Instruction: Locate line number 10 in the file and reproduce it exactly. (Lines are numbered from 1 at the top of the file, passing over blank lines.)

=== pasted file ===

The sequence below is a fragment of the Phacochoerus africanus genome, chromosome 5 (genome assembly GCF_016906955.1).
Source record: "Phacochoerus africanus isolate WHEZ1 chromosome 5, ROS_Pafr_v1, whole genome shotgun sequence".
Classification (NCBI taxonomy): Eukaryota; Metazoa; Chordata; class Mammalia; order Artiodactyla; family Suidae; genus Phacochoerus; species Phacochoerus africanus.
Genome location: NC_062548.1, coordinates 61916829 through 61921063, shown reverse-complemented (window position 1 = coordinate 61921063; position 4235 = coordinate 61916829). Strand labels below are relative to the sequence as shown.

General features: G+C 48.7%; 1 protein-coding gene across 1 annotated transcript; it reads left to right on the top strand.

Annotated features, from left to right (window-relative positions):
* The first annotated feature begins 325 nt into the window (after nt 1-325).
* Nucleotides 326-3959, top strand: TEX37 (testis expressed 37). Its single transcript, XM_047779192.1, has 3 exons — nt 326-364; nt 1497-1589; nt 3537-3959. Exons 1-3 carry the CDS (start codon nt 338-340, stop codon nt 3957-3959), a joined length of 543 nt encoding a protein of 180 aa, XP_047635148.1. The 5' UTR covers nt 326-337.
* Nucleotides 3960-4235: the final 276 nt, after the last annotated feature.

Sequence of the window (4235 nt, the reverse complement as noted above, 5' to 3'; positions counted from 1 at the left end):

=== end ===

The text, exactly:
Sequence of the window (4235 nt, the reverse complement as noted above, 5' to 3'; positions counted from 1 at the left end):